a) 1000 profit
b) 2000 profit
c) 1000 loss
d) 2000 loss
e) 3334 loss

Logical approach:

Car 1 - profit of 25% i.e. 1/4 i.e. 1 part profit for 4 parts of cost price. So selling price ($20,000) has total 5 parts (each being$4000) out of which 1 part is profit i.e. $4000. Car 2 - loss of 20% i.e. 1/5 i.e. 1 part of loss out of 5 parts of cost price was removed to get selling price ($20,000) which has 4 parts now. So each part is $5000 and the loss is 1 part i.e.$5000.

Overall, loss of $5000 -$4000 = $1000 Quote: I can understand “1 part profit for 4 parts of cost price“” by applying formula profit%=\frac{proft}{cost} But I didn't fully understand how did you get "So selling price ($20,000) has total 5 parts (each being $4000) out of which 1 part is profit i.e.$4000"

If for every 4 parts cost price, we have 1 part profit, what is the selling price in terms of parts?

Selling price = Cost price + Profit
Selling price = 4 parts + 1 part = 5 parts.

These 5 parts are actually $20,000 so each part must be 20,000/5 =$4000

Since cost price is 4 parts, it must be 4000*4 = $16,000 and since profit is 1 part, it must be 4000*1 =$4000
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Re: A used car dealer sold one car at a profit of 25 percent of  [#permalink]

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24 Sep 2019, 04:20
Car A Price =20000×4/5 =16000
Profit = 20000-16000 =4000 ... 25% of D.P.

Car B Price =20000x5/4 =25000
Loss = 20000-25000 =-5000 ... 20% of D.P.

Overall Loss/Gain = 4000+(-5000) = -1000

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A used car dealer sold one car at a profit of 25 percent of  [#permalink]

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30 Sep 2019, 11:45
djdela wrote:
A used car dealer sold one car at a profit of 25 percent of the dealers purchase price for that car and sold another car at a loss of 20 percent of the dealers purchase price for that car. If the dealer sold each car for $20,000 , what was the dealers total profit or loss, in dollars, for the two transactions combined? A. 1000 profit B. 2000 profit C. 1000 loss D. 2000 loss E. 3334 loss Revenue = Profit - Cost Profit = 40, we need to find cost of Car 1 + Car 2 Car 1 cost = x, x = 20(4/5) = 16 Car 2 cost = y, y = 20(5/4) = 25 Revenue = 40 - 41 = -1 Target Test Prep Representative Status: Founder & CEO Affiliations: Target Test Prep Joined: 14 Oct 2015 Posts: 9125 Location: United States (CA) Re: A used car dealer sold one car at a profit of 25 percent of [#permalink] ### Show Tags 03 Oct 2019, 12:16 djdela wrote: A used car dealer sold one car at a profit of 25 percent of the dealers purchase price for that car and sold another car at a loss of 20 percent of the dealers purchase price for that car. If the dealer sold each car for$20,000 , what was the dealers total profit or loss, in dollars, for the two transactions combined?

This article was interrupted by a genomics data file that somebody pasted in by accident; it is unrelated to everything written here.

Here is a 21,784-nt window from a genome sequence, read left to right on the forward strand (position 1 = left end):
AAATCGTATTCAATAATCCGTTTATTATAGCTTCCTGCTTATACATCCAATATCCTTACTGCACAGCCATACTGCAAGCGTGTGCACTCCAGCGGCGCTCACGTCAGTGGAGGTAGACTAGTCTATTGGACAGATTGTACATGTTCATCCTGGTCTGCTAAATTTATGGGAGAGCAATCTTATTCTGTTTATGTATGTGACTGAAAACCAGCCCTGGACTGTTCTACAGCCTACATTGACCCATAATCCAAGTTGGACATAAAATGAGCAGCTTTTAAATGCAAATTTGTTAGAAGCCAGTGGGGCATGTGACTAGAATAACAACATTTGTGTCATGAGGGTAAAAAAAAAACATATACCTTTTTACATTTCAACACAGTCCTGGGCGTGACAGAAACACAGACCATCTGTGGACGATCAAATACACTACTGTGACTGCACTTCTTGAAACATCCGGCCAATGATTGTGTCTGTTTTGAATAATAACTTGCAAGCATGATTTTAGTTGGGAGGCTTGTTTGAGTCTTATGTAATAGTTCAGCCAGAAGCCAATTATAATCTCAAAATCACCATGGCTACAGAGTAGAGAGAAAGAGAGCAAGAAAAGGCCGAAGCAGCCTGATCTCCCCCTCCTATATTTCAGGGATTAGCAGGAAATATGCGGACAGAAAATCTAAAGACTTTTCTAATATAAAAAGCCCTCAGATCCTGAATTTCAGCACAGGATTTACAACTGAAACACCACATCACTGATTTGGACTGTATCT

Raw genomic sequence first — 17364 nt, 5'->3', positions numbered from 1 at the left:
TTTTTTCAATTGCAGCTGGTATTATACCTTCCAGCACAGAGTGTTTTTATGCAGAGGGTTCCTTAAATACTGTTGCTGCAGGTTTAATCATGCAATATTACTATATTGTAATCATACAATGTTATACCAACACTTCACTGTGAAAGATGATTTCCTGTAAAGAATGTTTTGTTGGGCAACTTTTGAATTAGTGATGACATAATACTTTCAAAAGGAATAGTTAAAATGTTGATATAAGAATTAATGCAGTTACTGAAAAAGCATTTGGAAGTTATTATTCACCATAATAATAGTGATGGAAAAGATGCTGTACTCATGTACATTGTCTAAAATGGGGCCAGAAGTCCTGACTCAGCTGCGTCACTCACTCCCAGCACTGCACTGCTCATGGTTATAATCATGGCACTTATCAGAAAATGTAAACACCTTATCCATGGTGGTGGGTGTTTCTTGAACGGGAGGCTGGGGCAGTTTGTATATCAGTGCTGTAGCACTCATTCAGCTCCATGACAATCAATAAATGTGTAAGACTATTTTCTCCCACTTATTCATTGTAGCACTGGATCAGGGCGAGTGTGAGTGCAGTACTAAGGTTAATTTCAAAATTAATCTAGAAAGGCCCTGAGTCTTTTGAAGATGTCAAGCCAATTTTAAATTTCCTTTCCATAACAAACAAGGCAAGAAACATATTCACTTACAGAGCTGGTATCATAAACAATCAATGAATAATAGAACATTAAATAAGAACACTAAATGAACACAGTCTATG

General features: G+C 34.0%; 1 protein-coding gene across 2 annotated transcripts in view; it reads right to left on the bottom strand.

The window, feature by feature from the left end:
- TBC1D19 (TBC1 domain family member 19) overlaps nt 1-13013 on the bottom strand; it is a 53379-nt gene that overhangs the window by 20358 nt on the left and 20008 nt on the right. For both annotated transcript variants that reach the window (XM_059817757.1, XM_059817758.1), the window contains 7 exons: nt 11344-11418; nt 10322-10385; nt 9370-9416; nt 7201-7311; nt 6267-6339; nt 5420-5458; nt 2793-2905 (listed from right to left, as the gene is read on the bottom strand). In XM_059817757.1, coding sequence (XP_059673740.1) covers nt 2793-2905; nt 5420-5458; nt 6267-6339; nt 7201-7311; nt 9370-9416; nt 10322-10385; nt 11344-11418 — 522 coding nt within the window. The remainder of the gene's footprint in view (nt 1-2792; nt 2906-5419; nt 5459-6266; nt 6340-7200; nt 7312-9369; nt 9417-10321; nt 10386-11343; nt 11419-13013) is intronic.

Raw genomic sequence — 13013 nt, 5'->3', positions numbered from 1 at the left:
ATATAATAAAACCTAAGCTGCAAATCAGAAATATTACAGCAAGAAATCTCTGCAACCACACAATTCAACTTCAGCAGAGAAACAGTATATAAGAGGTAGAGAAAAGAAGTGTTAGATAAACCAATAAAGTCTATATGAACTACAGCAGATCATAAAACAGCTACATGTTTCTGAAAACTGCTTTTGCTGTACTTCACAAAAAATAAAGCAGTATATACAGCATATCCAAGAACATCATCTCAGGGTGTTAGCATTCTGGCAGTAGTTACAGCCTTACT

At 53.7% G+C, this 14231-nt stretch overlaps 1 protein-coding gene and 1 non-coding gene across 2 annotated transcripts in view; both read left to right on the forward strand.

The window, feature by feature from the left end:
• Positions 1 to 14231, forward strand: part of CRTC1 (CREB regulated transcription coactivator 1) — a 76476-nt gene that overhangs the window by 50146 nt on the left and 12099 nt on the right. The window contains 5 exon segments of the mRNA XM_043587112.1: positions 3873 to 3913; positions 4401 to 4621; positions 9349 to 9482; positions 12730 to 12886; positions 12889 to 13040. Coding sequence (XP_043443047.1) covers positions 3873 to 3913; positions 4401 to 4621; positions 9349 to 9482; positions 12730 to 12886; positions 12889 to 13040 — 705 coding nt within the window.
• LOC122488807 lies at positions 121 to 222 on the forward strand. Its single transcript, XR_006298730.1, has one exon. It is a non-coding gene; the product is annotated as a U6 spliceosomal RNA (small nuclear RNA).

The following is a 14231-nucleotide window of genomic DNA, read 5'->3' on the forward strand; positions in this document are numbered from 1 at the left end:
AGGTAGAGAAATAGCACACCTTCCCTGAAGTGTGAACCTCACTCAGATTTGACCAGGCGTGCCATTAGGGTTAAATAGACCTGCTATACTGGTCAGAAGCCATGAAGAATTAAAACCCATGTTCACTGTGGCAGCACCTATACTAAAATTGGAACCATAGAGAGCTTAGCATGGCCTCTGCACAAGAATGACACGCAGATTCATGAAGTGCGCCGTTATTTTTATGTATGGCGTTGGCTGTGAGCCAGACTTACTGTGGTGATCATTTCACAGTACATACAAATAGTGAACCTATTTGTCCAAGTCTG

A. 1000 profit
B. 2000 profit
C. 1000 loss
D. 2000 loss
E. 3334 loss

We are given that the dealer sold two cars at $20,000, and for one sale the dealer had a profit of 25 percent of the dealer’s purchase price while on the other sale the dealer had a loss of 20 percent of the dealer’s purchase price. If we can find the purchase price of each car, then we can find the profit or loss he made on the sale of both cars. Let’s first find the dealer’s purchase price for the sale in which he made a 25% profit. If we let x = the purchase price, p = profit, and 20,000 = sale price then we can create the following equation: p = 0.25x 20,000 – x = 0.25x 20,000 = 1.25x x = 16,000 Now let’s first find the dealer’s purchase price for the sale in which he sustained a 20% loss. If we let y = the purchase price, then we can create the following equation: p = -0.2y 20,000 – y = -0.2y 20,000 = 0.8y y = 25,000 The dealer purchased the cars for a total of$16,000 + $25,000 =$41,000 and sold them for a total of $20,000 +$20,000 = $40,000. Thus, the dealer sustained a$1,000 loss on the sale of the two cars.